GDPR has been in force for more than a month now, and many organisations are coming to terms with the impact that the new regulations are having on their day to day practice.
Much of the media interest has focused on large scale data breaches, but many organisations are finding that the volume of subject access requests (SARs) are creating as much pressure as the threat of a breach.
What are SARs?
SARs are not new - they were found in the Data Protection Act 1998. They entitle individuals to find out what personal data is held about them by an organisation, why the organisation is holding it, and who that organisation discloses their information to. This right continues under the GDPR.
The Information Commissioner's Office ("ICO") has updated its published guidance to assist organisations in dealing with requests from individuals for their data:https://ico.org.uk/for-organisations/guide-to-the-general-data-protection-regulation-gdpr/individual-rights/right-of-access/
According to the ICO’s own official statistics, mishandling of SARs is the number one data protection issue complained about by the public. In 2016, 42% of the more than 18,000 data protection-related complaints lodged with the ICO concerned individuals’ rights to access their personal data held by organisations.
How can it be made?
Under GDPR the request can be made verbally or in writing and can be made to any part of your organisation, including via social media. As long as it is clear that the individual is asking for their own personal data then it will be regarded as a valid request.
Few organisations have systems in place for recording these requests, particularly those made verbally or through less formal channels. This could cause problems when ensuring that these requests are handled in accordance with the requirements of the Data Protection Act 2018.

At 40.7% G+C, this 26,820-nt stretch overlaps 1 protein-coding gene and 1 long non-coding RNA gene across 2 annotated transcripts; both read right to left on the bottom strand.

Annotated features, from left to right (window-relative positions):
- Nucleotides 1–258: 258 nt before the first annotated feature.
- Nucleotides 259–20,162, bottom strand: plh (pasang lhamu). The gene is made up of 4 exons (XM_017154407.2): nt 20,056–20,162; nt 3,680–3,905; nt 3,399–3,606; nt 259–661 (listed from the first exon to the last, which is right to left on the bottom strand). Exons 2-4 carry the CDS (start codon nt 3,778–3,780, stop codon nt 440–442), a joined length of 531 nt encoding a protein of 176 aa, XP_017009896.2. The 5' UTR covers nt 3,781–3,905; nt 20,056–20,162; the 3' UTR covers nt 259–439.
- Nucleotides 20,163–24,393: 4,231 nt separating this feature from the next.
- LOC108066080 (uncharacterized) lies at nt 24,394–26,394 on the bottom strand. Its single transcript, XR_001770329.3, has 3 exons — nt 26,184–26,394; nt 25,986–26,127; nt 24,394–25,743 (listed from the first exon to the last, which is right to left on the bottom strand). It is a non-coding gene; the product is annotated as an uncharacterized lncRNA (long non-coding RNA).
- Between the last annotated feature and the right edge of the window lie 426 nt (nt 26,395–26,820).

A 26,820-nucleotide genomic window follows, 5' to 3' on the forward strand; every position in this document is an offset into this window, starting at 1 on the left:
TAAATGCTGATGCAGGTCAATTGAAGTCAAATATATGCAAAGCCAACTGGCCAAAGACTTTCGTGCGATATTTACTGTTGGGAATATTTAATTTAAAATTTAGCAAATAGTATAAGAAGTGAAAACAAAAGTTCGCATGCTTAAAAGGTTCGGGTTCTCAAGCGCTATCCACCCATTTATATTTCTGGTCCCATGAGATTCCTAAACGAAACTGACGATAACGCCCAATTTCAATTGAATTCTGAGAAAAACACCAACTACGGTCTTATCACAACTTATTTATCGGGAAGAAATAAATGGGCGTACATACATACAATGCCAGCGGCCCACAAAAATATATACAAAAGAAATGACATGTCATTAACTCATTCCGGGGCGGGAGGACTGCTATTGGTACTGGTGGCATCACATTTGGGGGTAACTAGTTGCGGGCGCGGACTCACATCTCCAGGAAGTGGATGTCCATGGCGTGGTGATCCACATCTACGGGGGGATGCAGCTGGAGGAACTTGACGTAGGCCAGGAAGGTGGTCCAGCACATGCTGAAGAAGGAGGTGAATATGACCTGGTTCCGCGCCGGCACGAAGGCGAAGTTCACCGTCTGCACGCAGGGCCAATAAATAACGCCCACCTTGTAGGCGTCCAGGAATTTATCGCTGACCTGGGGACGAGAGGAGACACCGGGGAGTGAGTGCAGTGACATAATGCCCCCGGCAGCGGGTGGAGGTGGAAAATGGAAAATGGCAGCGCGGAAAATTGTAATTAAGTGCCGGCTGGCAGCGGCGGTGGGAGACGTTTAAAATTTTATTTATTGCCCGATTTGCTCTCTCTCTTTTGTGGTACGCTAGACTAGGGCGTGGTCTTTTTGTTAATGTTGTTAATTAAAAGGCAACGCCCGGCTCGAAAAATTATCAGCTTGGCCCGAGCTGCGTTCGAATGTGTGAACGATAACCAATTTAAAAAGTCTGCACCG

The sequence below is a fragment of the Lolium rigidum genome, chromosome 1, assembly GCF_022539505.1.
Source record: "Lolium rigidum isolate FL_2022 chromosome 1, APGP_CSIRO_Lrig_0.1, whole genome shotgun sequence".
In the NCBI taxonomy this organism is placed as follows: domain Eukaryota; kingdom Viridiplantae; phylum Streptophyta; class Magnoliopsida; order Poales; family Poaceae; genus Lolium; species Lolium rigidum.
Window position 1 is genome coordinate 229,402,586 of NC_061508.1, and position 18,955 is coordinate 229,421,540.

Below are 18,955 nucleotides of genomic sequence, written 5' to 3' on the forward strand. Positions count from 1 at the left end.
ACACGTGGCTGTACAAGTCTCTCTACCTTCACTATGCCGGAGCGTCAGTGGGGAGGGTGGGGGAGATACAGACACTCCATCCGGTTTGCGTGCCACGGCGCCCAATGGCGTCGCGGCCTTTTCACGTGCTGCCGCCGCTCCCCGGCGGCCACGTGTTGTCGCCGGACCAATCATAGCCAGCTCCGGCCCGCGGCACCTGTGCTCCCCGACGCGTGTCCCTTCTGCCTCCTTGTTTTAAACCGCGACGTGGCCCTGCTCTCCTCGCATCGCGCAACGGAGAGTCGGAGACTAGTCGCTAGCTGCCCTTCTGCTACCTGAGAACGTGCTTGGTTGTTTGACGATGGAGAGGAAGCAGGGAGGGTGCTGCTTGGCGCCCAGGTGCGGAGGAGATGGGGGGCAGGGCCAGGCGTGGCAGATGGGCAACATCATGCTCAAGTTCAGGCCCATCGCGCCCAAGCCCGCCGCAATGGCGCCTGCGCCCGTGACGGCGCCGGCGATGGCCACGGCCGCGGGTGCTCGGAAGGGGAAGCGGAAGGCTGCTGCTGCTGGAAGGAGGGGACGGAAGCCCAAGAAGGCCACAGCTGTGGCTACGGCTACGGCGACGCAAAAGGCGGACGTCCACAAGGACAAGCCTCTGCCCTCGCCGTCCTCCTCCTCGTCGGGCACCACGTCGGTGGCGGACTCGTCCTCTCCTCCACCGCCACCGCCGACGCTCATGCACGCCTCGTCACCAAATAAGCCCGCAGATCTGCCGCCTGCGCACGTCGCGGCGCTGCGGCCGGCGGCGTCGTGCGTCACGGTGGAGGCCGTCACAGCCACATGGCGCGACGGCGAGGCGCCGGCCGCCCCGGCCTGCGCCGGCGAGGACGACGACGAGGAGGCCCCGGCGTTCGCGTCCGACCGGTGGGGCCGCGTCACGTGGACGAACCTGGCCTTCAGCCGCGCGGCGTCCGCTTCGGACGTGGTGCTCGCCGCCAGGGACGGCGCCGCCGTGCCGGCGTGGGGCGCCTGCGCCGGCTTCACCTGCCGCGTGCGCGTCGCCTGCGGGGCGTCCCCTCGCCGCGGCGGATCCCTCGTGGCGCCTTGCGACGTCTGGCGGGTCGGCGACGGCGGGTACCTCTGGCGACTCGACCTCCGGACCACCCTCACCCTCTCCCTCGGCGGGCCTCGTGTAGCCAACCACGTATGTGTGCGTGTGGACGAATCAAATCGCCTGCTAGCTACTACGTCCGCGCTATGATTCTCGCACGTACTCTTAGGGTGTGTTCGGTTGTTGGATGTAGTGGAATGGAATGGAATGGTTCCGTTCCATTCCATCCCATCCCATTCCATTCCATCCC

What to do
In most cases, no fee can be charged, unless the request is manifestly unfounded or excessive.
The request must be dealt with promptly and at the latest within one month of receipt. If the request is complex you can extend the time to respond, but you must let the individual know within one month in any event.
The responsibility for complying with a SAR lies with the controller; reliance on a 'processor' is not a good reason for failure to respond.
If you believe that there is good reason not to comply with the request you should inform the individual about the reasons, their right to complain to the ICO, and their ability to seek to enforce their right through a judicial remedy.
The ICO has a number of powers - this includes issuing warnings, reprimands, ordering compliance and imposing a large fine on an organisation that has breached the GDPR. If a fine is deemed appropriate the ICO will have considerable discretion to set the level. There are no fixed penalties or minimum fines. The ICO will take into account past conduct.
As with any new regime there will be uncertainty around the imposition of fines and the level of those fines. But having robust systems in place and acting in good faith in response to any requests will go a long way to restrict any corrective measures or fines that could be imposed.
It is also worth bearing in mind that under the GDPR the rights to claim compensation have been expanded. Any data subject that has suffered material or immaterial damage as a result of processing that is not in compliance with the Regulation will have the right to receive compensation from the controller for the damage suffered.
Think twice before withholding information
The Data Protection Act 2018 makes it a criminal offence to alter, deface, block, erase, destroy or conceal personal data to prevent disclosure to a data subject. So it is therefore important to fully understand which exemptions if any you can rely on when responding to SARs.
We have already noticed a significant increase in enquiries from individuals seeking to bring a civil claim against an organisation for breaches of the GDPR. Whilst the level of damages they are entitled to may be low, the cost to the organisation of dealing with such claims can quickly escalate. Time spent getting robust policies and procedures in place now may pay dividends in the long run.
If you have an enquiries relating to a civil claim contact Christopher Francis.